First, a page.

Fishing boats at night! Quite random!

Tun Sakaran. Good place to anchor. Sea Gypsy territory.

Watch out for the pirates.

First port of call on this new Philippino adventure was Bulot Island at the bottom of the Davao Gulf, a visit to the town then some of the islands for snorkelling, swimming and visiting the locals. At the island across from Bulot the locals were very keen to investigate (don’t see too many yachts in these parts it seems) and we eventually had half of the little beach community on the boat for lunch. They even helped us clean the water line on Gadfly and thereforegave us  an opportunity to give away ‘cargo’ that meant much to them and good kharma for us; old sunglasses, monofilament not used for two years, old ropes, redundant stainless pots and crab traps amongst other things; these are very poor people.  We day hopped the hundred odd miles into Davao eventually going into the marina at the top of Samal Island just over the water from Davao town. Not many good anchorages here as the beaches are all quite steep to with deep water. Did let us see how the locals get by though and when swinging on a postcard of shallow water near the reef in one bay we could watch the locals carting on their backs loads of copra (coconut husk) in sacks to lighters that then carried the sacks to boats further out. They do it tough in this part of the world. On other boats here the ferries across from Samal are interesting with an ‘engineer’ sitting aft responding to the helmsman via a ‘telegraph’, in this case a steel bar banging on a metal pipe when the helmsman tugs on a piece of string; love it!

The Spanish have a lot to answer for!!


Of course as always on ones own boat boats things rarely go according to plans and in this case after arriving at the Samal marina Trevor decided to work out what that oil leak was all about. Well we arrived on the Wednesday and on Friday we pulled the engine out of the boat, ah yes, boat maintenance in exotic locations. Sorry about the delay in news. Cheers from the Gadfly.

Fish Attraction (or Aggregation) Devices.‘FADs’.

A fish aggregating (or aggregation) device (FAD) is a man-made object used to attract ocean going pelagic fish such as marlin, tuna and mahi-mahi (dolphin fish). They usually consist of buoys or floats tethered to the ocean floor with concrete blocks. Over 300 species of fish gather around FADs. FAD’s attract fish for numerous reasons that vary by species.Fish tend to move around FADs in varying orbits, rather than remaining stationary below the buoys. Both recreational and commercial fisheries use FADs.

Before FADs, commercial tuna fishing used purse seining to target surface-visible aggregations of birds and dolphins, which were a reliable signal of the presence of tuna schools below. The demand for dolphin-safe tuna was a driving force for FADs.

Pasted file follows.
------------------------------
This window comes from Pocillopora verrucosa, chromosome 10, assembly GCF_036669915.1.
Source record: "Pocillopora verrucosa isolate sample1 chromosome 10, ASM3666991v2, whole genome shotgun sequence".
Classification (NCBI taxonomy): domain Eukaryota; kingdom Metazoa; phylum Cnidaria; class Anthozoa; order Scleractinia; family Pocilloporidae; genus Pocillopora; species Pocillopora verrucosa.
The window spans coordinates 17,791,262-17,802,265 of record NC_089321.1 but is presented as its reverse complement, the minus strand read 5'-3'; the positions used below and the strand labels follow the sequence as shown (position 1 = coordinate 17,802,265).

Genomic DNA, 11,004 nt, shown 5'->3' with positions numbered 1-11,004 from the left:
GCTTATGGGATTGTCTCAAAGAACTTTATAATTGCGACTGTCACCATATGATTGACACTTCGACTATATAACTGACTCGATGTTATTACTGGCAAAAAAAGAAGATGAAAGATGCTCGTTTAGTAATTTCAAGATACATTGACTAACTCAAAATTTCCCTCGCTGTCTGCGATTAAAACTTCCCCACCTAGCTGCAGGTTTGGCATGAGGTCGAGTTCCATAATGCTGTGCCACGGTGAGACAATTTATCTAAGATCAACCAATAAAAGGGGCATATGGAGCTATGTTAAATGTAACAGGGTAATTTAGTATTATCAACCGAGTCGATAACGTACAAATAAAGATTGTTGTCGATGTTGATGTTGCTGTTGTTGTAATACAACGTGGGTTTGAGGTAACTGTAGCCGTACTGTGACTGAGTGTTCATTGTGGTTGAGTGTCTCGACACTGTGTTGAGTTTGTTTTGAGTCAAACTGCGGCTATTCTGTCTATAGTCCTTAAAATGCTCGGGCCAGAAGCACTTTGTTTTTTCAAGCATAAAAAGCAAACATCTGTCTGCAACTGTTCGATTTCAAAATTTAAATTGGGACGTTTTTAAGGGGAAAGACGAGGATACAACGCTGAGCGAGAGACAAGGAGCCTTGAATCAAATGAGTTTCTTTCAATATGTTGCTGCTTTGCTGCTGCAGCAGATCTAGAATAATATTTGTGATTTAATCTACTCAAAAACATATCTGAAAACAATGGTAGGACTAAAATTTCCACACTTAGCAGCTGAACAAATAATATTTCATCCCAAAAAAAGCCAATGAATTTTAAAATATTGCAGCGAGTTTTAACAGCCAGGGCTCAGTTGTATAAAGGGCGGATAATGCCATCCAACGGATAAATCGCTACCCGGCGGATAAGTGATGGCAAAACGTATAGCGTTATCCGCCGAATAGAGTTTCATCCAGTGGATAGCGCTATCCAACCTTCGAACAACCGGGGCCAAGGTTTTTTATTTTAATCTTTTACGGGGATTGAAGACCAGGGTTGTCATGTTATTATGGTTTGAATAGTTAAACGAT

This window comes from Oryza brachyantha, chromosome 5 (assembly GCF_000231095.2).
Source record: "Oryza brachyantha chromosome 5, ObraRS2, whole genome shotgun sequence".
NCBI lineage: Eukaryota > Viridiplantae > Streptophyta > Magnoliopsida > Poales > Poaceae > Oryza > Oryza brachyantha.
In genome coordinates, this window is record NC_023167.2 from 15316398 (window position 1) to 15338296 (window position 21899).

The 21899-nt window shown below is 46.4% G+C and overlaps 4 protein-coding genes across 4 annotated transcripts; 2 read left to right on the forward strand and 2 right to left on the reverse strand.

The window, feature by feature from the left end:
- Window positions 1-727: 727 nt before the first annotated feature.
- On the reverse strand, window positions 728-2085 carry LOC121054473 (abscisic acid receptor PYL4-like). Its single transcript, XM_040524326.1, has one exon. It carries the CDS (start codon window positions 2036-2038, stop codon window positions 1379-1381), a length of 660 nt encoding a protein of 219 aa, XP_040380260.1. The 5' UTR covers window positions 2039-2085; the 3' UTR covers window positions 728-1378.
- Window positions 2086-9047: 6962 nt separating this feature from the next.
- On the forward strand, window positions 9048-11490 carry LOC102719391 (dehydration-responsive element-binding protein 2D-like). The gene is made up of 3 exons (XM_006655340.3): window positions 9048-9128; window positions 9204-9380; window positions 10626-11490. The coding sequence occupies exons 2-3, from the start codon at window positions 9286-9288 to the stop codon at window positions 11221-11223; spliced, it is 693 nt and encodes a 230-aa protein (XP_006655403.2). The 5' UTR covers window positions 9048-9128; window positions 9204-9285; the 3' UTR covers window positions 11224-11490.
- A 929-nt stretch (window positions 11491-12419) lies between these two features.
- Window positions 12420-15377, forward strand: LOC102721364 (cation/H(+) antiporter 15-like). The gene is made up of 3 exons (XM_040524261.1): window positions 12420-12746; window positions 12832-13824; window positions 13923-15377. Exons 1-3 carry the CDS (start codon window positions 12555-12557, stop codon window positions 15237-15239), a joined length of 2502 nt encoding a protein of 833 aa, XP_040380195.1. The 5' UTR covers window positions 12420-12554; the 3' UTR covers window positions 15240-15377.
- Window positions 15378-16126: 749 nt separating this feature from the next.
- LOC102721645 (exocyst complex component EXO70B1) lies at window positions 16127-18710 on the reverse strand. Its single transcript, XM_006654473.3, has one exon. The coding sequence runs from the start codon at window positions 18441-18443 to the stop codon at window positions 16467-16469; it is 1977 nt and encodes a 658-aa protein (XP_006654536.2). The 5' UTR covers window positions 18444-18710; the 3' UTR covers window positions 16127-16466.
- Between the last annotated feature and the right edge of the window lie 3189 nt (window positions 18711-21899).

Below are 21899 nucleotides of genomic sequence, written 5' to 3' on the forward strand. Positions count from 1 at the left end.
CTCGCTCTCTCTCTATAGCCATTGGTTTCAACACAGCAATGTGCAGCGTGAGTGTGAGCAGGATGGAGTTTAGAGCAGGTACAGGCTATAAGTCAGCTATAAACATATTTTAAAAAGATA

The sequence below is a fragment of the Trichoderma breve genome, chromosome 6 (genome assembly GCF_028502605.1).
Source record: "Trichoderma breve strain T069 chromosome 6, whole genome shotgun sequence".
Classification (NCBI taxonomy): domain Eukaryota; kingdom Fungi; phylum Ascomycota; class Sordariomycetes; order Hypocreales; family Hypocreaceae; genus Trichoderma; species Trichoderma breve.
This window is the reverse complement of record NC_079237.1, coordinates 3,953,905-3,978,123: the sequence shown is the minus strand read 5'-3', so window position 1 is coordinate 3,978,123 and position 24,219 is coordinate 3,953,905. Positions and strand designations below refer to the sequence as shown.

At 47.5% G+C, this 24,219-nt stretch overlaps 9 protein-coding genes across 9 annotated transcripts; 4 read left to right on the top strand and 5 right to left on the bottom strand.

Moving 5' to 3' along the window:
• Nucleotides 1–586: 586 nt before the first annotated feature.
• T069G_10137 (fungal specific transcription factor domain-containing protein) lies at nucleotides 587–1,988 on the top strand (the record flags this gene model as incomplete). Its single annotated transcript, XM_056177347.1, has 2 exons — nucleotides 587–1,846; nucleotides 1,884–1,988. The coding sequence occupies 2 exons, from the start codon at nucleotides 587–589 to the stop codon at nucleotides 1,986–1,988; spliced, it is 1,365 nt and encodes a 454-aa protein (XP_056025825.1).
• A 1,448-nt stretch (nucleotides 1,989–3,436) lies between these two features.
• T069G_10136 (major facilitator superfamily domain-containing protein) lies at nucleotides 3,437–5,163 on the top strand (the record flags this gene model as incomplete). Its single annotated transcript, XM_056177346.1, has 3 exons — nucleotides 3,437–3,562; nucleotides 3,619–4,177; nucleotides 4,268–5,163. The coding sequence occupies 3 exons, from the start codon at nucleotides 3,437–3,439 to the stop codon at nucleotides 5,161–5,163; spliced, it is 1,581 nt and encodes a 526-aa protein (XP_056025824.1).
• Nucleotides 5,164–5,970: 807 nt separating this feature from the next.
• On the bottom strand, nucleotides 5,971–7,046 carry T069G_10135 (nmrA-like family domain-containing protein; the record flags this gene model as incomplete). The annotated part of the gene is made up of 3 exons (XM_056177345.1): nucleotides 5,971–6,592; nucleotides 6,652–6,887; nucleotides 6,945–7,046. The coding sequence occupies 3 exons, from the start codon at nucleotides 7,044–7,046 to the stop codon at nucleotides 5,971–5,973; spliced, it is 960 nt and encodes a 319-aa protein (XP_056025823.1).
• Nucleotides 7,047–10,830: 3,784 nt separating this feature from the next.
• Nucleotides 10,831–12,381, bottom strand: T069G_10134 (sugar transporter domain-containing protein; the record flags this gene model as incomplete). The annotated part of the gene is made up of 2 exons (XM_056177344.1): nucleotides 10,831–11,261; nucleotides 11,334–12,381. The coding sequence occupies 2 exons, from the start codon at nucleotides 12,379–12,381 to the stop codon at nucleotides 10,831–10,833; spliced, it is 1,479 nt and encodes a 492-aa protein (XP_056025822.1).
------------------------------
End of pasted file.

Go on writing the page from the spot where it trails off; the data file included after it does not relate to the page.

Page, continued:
Fish are fascinated with floating objects. They aggregate in considerable numbers around objects such as drifting flotsam, rafts, jellyfish and floating seaweed. The objects appear to provide a “visual stimulus in an optical void”, and offer some protection for juvenile fish from predators. The gathering of juvenile fish, in turn, attracts larger predator fish. A study using sonar in French Polynesia, found large shoals of juvenile bigeye tuna and yellowfin tuna aggregated closest to the devices, 10 to 50m. Further out, 50 to 150m, was a less dense group of larger yellowfin and albacore tuna. Yet further out, to 500m, was a dispersed group of various large adult tuna. The distribution and density of these groups was variable and overlapped. The FADs were also used by other fish, and the aggregations dispersed when it was dark.

Drifting FADs are not tethered to the bottom and can be natural objects such as logs or man-made.

Moored FADs occupy a fixed location and attach to the sea bottom using a weight such as a concrete block. A rope made of floating synthetics such as polypropylene attaches to the mooring and in turn attaches to a buoy. The buoy can float at the surface (lasting 3–4 years) or lie subsurface to avoid detection and surface hazards such as weather and ship traffic. Subsurface FADs last longer (5–6 years) due to less wear and tear, but can be harder to locate. In some cases the upper section of rope is made from heavier-than-water metal chain so that if the buoy detaches from the rope, the rope sinks and thereby avoids damage to passing ships who no longer use the buoy to avoid getting tangled in the rope.

Samal Island. Holiday Oceanview Marina!

Love the engineers telegraph!

Philippino taxi ornamentation.

The engineer.